When Google rolled out the new Gmail inbox in May, it didn’t just give you a better way to manage your email — it also gave itself another way to serve you advertisements.
Above: Unsolicited email promotions = spam. (Photo: Geek.com)
Gmail users are seeing unsolicited advertisement messages in the “Promotions” tab of the new Gmail inbox. The messages, which are highlighted with the same yellow as Google’s search ads, are joined by a message explaining where they come from: “These ads are based on information from your Google account. Ads Settings puts you in control of the ads you see,” Google says.
Unsolicited e-mail in your inbox that try to sell you products and deals that you didn’t ask for? Sounds like spam to me.
Google, however, explains it differently, and it even goes as far to refute the idea that the messages are e-mail at all. As far as I understand it, the idea behind putting the sponsored messages in the “Promotions” tab is that when Gmail users click the tab, they’re already looking for deals and promotions. Google, then, is simply piggybacking off that intent.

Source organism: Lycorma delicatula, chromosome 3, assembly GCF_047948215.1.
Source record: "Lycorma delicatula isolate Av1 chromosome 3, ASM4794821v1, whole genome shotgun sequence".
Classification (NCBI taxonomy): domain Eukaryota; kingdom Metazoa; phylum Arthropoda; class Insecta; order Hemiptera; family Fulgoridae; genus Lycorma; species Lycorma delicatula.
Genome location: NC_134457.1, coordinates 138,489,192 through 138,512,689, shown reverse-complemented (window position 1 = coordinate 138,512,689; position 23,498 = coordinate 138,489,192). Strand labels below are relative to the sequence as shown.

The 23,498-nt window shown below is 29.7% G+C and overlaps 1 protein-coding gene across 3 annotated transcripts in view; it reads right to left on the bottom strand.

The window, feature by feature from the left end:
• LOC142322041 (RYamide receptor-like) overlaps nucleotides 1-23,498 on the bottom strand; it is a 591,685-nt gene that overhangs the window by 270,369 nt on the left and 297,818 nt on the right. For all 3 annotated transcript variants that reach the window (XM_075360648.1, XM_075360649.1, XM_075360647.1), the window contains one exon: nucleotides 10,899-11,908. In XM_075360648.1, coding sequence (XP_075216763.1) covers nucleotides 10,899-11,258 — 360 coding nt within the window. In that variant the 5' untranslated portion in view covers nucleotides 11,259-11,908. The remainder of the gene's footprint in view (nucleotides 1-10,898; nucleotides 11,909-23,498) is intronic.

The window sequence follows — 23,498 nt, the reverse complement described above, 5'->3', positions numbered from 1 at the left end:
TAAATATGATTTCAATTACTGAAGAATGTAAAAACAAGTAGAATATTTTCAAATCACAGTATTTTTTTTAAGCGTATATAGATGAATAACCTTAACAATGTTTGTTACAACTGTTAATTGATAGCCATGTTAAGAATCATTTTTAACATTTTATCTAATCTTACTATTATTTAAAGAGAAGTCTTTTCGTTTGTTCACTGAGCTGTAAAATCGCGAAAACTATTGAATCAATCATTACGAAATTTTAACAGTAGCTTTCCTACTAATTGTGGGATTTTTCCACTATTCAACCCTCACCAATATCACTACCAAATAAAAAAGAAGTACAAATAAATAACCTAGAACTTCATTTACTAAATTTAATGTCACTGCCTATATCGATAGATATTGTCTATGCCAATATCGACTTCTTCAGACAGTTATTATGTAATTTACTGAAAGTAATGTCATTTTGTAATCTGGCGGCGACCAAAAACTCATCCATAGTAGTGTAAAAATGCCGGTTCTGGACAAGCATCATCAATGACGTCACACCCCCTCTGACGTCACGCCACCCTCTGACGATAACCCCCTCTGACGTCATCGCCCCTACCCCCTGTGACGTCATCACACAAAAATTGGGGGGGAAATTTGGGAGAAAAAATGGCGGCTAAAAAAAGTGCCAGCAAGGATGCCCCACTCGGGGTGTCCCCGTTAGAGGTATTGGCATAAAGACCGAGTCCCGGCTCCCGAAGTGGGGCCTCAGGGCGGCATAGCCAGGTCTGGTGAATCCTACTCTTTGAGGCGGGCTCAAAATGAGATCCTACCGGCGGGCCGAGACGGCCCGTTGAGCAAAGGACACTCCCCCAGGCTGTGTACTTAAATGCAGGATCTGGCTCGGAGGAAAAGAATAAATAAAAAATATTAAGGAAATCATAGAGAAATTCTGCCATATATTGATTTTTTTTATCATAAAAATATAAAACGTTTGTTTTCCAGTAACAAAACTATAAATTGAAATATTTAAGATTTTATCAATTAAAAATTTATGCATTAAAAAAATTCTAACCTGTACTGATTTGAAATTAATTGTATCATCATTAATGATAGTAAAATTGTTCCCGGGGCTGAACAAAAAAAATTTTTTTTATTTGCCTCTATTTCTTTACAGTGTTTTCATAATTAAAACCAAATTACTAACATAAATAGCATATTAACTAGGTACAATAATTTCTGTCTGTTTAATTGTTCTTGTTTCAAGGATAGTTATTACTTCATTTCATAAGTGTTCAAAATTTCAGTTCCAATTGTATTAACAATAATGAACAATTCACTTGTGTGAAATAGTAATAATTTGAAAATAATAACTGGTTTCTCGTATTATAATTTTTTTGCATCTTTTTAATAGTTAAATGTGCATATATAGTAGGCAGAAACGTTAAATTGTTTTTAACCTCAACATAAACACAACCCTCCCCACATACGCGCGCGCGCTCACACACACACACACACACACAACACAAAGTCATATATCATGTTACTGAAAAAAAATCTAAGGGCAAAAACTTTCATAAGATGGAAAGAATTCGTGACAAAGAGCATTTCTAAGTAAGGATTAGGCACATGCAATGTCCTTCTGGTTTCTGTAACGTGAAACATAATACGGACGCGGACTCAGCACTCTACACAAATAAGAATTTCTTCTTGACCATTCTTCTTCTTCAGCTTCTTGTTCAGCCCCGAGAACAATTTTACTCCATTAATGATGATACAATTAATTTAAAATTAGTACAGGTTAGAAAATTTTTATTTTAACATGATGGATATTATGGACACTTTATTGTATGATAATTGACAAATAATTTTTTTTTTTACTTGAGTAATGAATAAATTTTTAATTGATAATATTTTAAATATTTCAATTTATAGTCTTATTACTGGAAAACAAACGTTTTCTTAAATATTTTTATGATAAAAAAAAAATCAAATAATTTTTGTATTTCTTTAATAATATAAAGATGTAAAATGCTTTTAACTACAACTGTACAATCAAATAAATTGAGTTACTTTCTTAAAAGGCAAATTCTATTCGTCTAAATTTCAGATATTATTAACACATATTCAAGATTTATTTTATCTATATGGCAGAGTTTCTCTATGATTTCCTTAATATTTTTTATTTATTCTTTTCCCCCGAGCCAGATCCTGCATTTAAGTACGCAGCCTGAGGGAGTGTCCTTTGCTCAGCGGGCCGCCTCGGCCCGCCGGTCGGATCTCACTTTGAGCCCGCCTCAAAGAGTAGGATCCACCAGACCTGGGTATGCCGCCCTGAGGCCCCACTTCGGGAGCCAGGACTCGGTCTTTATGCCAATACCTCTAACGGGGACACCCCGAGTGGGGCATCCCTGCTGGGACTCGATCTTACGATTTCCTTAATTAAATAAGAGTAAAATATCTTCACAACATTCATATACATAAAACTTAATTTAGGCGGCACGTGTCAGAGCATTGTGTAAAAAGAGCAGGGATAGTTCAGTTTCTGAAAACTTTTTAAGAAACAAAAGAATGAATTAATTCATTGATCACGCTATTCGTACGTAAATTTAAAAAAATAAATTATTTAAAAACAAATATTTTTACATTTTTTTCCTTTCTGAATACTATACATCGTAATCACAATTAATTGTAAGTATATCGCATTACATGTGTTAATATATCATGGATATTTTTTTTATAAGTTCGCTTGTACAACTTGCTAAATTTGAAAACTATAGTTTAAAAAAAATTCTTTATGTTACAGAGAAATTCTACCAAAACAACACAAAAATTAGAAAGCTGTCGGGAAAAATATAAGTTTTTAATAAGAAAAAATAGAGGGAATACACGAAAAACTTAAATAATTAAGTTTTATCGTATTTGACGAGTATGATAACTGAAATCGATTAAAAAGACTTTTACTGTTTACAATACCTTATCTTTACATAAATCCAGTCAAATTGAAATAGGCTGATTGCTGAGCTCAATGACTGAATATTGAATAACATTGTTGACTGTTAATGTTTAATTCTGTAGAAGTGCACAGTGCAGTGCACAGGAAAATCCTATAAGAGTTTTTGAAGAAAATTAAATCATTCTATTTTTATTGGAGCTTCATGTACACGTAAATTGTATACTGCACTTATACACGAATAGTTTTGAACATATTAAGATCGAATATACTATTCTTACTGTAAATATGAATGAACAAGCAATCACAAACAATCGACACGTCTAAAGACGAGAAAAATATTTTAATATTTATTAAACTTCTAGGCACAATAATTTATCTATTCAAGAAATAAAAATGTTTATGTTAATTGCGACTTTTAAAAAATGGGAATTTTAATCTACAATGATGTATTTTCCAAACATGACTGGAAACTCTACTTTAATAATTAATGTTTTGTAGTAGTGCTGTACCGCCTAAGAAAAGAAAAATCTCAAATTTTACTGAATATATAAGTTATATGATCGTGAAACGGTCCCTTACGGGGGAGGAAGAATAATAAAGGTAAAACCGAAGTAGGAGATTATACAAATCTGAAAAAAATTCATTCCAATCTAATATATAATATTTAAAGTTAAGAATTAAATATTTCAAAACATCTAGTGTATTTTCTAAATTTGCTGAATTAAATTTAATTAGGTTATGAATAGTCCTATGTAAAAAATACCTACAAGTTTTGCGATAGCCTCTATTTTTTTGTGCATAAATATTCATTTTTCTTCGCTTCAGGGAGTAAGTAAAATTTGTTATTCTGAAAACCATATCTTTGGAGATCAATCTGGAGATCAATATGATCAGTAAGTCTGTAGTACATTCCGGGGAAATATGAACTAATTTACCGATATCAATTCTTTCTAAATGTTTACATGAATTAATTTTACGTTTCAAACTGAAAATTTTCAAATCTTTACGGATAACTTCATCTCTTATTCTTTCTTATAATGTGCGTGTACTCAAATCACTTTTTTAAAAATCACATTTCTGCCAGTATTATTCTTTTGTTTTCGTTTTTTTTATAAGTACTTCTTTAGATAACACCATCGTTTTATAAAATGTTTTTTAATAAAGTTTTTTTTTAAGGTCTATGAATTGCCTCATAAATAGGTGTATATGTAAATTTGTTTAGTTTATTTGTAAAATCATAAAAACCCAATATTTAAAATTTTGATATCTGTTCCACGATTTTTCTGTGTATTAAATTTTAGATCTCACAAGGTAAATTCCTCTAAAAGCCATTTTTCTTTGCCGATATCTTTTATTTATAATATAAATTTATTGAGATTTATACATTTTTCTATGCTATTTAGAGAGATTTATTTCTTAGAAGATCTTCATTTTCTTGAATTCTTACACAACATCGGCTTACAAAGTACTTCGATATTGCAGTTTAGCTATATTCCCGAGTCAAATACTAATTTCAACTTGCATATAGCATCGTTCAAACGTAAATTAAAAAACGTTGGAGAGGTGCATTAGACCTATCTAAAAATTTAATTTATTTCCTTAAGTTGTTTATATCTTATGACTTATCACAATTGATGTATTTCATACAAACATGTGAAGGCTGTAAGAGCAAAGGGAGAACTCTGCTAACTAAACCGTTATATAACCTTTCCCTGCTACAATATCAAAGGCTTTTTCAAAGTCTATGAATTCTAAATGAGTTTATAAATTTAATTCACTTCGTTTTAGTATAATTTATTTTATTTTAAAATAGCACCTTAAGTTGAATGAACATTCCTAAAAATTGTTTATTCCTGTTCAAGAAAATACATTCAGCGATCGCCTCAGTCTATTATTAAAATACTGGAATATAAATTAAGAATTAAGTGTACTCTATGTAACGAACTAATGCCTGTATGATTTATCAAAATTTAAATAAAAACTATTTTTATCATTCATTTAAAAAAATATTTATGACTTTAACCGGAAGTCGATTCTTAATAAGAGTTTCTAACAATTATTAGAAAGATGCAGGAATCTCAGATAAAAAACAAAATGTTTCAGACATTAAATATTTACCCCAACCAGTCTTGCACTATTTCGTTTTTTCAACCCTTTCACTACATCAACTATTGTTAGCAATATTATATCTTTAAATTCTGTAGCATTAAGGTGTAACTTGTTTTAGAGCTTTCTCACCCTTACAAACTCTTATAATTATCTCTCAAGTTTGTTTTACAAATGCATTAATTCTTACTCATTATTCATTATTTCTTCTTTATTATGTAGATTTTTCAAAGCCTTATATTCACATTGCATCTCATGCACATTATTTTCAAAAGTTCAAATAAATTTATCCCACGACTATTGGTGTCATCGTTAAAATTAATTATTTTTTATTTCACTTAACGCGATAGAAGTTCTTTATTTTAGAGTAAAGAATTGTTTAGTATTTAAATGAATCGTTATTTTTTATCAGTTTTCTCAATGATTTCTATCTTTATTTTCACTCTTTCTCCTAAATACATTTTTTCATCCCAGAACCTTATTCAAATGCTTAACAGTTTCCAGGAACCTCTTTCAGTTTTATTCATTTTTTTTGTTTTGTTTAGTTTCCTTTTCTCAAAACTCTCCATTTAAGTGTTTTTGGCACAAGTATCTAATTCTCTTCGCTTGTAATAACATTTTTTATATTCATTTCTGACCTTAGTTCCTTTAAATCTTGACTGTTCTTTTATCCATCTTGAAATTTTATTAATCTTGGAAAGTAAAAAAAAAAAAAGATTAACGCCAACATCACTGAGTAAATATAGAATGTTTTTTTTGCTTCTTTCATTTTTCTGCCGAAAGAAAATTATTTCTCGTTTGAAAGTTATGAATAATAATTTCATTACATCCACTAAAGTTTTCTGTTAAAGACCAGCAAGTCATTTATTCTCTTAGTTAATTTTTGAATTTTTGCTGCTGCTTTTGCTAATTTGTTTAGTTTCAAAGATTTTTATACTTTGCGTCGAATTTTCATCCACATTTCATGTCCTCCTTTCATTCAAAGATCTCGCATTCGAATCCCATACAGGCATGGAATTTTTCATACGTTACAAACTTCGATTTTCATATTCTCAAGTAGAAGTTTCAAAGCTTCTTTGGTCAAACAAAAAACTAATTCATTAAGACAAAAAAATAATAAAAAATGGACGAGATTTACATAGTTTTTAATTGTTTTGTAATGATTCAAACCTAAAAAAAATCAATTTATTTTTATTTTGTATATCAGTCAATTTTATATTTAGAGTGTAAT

Here’s how Google explained the changes in a statement e-mailed to VentureBeat a short while ago:
Instead of ads always appearing at the top of your inbox, they’ve been relegated to a more appropriate place in your Promotions category. In addition, we’ve raised the quality of these ads and won’t show you an ad unless it’s relevant — which means you may sometimes see no ads at all in your Promotions tab. You can also dismiss the ads you see in your Promotions tab by clicking the “X” button on the right-hand side.
Another thing to keep in mind is that the messages only appear to Gmail users who are using the new inbox, which means that users still stubbornly clinging onto the old Gmail inbox are still immune to the promotions.
VentureBeat is studying mobile marketing automation
, and we’ll share the data.